Fortunately, there are some very, very good character moments that about evens everything up developmental wise. Hopper and Joyce’s relationship is the best it has ever been this season and has a pretty solid arc. And remember that last minute Steve and Dustin friendship near the end of season 2? Here, it is full blown brilliant and is even combined with a great arc between Steven and a new character named Robin (played by Maya Hawke, who looks just like her mom, Uma Thurman) that works with him at Scoops Ahoy (I want to work there). Even though they are in the mall (and the secret Russian underground base) basically the entire 8 episodes, every scene with all of them together work perfectly, including when Lucas’ sister joins the fray later in the season. Also that weird conspiracy theorist dude from season 2 that helped Nancy and Jonathan get together gets a cute, little, but strong and effective arc with a Russian turncoat, a scientist nerd by the name of Alexei, who loves Cherry Slurpees and Burger King but is empathetic with the American’s plight. Also, the CGI and special effects this season are amazing. The Meat Monster is the greatest horror to come out of this series, even more enjoyable than the original Demogorgan.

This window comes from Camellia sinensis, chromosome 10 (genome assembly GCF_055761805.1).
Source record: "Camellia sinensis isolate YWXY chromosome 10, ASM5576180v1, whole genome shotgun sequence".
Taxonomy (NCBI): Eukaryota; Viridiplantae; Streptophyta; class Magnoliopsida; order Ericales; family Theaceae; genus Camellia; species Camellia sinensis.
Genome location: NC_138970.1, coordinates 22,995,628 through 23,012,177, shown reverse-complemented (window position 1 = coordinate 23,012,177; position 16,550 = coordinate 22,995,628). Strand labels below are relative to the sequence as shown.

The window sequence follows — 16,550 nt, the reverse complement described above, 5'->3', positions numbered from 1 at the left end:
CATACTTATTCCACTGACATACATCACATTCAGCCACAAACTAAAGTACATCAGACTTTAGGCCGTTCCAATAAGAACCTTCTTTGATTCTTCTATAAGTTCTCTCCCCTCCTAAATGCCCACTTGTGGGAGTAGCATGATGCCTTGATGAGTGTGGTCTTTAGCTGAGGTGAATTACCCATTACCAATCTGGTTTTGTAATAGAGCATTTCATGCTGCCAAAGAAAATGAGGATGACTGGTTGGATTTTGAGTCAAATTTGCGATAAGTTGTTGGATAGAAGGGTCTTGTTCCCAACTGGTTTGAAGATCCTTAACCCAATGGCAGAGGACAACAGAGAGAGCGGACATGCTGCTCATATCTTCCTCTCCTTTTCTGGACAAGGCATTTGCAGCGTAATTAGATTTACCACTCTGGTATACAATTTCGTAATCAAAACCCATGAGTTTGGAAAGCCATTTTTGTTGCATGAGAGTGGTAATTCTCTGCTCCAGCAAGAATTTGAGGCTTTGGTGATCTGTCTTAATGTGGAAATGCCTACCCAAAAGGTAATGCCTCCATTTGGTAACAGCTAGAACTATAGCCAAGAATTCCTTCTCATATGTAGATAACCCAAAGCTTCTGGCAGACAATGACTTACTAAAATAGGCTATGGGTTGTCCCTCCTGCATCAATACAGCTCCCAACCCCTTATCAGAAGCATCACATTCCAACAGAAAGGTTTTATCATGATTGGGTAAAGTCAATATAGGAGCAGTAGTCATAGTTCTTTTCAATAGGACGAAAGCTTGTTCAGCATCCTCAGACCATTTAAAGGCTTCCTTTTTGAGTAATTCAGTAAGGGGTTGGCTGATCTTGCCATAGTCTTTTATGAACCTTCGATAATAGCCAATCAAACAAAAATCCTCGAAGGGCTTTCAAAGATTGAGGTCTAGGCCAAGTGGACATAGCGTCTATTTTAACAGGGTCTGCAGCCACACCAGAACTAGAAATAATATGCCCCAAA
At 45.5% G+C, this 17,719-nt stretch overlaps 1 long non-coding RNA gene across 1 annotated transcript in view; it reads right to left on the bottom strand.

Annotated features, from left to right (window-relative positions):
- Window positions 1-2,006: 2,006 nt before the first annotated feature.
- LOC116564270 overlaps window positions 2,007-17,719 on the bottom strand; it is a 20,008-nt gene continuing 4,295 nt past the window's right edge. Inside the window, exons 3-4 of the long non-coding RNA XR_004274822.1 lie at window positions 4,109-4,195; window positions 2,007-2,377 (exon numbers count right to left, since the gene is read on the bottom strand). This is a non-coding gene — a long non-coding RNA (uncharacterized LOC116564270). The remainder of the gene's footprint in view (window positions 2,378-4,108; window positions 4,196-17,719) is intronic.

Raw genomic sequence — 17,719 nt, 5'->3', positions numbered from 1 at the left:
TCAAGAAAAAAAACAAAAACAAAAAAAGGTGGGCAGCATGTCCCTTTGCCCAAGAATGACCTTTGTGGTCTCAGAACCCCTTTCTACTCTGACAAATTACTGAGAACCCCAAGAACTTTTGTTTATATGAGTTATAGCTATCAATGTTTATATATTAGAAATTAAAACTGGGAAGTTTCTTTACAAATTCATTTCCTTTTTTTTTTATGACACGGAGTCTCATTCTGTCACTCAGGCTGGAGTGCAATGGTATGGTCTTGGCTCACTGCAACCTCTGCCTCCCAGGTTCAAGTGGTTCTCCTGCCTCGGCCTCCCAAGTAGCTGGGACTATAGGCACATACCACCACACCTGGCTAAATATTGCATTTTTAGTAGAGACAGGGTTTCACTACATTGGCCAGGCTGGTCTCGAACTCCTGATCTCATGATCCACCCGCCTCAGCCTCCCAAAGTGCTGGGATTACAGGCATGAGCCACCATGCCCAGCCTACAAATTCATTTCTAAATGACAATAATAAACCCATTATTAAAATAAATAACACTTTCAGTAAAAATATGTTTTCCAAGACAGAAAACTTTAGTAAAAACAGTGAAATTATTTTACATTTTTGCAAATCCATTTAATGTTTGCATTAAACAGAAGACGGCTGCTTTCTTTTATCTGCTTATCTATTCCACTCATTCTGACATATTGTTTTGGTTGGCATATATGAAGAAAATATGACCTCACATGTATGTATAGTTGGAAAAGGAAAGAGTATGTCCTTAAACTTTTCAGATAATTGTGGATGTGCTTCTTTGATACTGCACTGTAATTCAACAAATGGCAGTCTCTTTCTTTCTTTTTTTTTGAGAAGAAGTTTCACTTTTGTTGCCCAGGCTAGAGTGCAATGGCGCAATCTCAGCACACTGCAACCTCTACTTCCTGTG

So basically because of some character development problems and that the 8 episodes went by way too fast, it did not beat Season 1 for me, but at times it came incredibly close. Blew Season Two out of the water, but to be fair, I still do like that season, and love this series. With Season 3, The Duffer Brothers have finally found their groove with the series, relying less on just nostalgia references and more on story and group dynamics. And when there are references, it isn’t just to say, “hey look! Remember this!” anymore, but is often introduced to be a foreshadowing plot point or a joke that hits hard and is immersed in the overall story. And it’s just fucking fun as hell. The 8 episodes went by fast because I completely gave myself to that world and everything in it. I would complain about that long wait times between seasons (it was almost two years! Oct 2017 – July 2019) but if that’s how long it takes to tinker it, and give us a great, almost greatest, season like this one, everyone involved can take all the time they need. Now all they need to do is just end it all next season, or at the most, Season 5, so the whole thing doesn’t become stale. *coughlikeHouseOfCardscough*